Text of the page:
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Journal of Cold War Studies 4.2 (2002) 1-2

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Editor's Note

Until I began serving as the editor of this journal, my only exposure to peer review in the publication business had come as an author and a manuscript reviewer. I did not have a sense of how the process works for editors: Are decisions easy to make? Are judgments sometimes arbitrary? What happens when external reviewers offer sharply divergent judgments? How easy is it to find suitable reviewers? The past four years as editor have given me a new appreciation of the great value of peer review. It really is the best—indeed the only—way to ensure the quality of an academic journal. Although the editor has to make the final call, the input of external reviewers is immensely important. Every manuscript we consider undergoes at least two external reviews, and sometimes as many as five or six. In two cases we ended up rejecting manuscripts that were read by at least nine external reviewers. (The number was so large in these two cases because the manuscripts had been revised and resubmitted twice, making for three rounds of external reviews.) By the time an article emerges from the peer review process and appears in the journal, we are confident that it is worth publishing.

Obviously, peer review cannot work properly unless the external reviewers are punctual in their evaluations. With very few exceptions, we have been fortunate in dealing with scholars who have complied with our tight deadlines. We are grateful to all the external reviewers (including all members of the Editorial Board) who have provided thoughtful, timely assessments. As a small token of thanks, we intend to publish a list in the Fall 2002 issue of themany people who have served as manuscript reviewers for Volumes 1 through 4.

In the current issue we are publishing two articles that look at the role of propaganda and psychological warfare in Western Cold War strategy, an article on Soviet foreign policy at the outset of the Cold War, and a survey of recent literature on the two Cold War alliances in Europe—the North Atlantic Treaty Organization (NATO) and the Warsaw Pact. The first article, by Tony Shaw, explores religious motifs in U.S., British, and Soviet films of the 1950s. Shaw reveals that some British and American filmmakers incorporated religious themes into their productions at the explicit behest of government officials, who believed that such themes would generate public support for Western Cold War policies. Other filmmakers were simply acting on their own in response to prevailing sentiment about the Cold War—sentiment that (especially in the United States) was often influenced by religion and religious organizations. Although it is difficult to know whether the religious overtones of Western films had much impact on the public mood, Shaw argues that religious motifs may have worked to the U.S. and British governments' advantage in some cases, but may actually have been counterproductive in others. In particular, films that presented crude [End Page 1] and heavy-handed allegories of the Cold War may have sparked more derision than approval.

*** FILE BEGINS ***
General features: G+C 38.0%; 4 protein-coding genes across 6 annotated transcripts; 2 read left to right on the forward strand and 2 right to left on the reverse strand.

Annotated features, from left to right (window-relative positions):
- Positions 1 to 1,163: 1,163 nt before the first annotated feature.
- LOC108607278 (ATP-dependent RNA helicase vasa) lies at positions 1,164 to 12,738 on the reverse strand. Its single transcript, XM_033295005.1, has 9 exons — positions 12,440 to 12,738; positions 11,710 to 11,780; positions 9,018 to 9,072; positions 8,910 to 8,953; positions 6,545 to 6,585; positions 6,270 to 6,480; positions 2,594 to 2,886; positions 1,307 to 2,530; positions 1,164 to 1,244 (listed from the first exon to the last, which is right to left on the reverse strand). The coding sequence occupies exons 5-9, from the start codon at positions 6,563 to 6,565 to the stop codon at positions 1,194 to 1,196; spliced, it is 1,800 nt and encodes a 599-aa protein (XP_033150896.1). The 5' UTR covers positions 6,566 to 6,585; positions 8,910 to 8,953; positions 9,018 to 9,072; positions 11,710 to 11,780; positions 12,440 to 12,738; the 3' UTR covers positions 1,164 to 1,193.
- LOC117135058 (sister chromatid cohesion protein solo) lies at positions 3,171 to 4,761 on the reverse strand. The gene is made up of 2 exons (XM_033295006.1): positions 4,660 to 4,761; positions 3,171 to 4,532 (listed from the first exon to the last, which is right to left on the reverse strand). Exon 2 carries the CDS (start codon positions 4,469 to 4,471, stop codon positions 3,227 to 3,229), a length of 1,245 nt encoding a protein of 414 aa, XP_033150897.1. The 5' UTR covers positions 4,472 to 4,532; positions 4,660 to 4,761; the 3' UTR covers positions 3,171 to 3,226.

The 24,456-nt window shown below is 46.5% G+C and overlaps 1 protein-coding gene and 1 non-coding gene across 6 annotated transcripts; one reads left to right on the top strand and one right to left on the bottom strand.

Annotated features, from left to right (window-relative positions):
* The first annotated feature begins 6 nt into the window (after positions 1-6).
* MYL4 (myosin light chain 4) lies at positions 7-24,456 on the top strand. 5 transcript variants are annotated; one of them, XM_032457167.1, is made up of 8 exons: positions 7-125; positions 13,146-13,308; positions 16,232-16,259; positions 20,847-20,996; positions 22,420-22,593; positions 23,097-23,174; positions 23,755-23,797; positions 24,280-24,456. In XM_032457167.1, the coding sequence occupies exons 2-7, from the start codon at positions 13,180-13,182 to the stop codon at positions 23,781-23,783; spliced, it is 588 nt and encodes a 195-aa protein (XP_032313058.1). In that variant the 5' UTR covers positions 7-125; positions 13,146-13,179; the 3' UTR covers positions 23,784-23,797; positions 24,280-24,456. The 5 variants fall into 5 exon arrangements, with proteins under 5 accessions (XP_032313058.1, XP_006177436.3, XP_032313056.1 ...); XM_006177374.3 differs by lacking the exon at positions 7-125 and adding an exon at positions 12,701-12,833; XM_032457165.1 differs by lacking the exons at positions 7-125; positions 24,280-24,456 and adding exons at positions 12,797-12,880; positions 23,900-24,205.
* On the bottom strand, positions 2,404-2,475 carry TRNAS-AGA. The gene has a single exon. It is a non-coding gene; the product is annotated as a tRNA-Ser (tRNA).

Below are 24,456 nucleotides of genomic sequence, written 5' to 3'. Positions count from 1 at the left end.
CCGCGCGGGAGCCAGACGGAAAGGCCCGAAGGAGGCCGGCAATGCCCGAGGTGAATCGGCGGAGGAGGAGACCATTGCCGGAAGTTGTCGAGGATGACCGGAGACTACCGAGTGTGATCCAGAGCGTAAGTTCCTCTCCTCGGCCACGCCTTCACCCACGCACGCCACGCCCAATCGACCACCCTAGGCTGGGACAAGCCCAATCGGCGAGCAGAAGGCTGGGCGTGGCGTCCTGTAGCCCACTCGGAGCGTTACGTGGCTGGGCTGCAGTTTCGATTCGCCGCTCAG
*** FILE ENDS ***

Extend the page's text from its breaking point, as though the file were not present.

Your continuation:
The second article, by Geoffrey Roberts, shows that the hardline policy adopted by Josif Stalin after World War II was not the only option available. Maksim Litvinov, the former Soviet foreign commissar who was restored to high-level diplomatic and advisory positions during World War II, recommended an approach that would have allowed the wartime U.S.-Soviet cooperation to continue in the postwar era. Lit- vinov's influence, however, was gradually undercut by Vyacheslav Molotov, his successor as foreign commissar, who had had a falling-out with Litvinov. Even if Molotov had been less obstructive, Litvinov's conception of an institutionalized and orderly division of the world into security zones reflected a degree of realpolitik that, in Roberts's view, was unacceptable to Stalin. Although one might challenge Roberts's contention that the approach ultimately adopted by Stalin and Molotov was driven purely by ideology, there is no doubt that Soviet policies after World War II were—for whatever reason—far less conciliatory...


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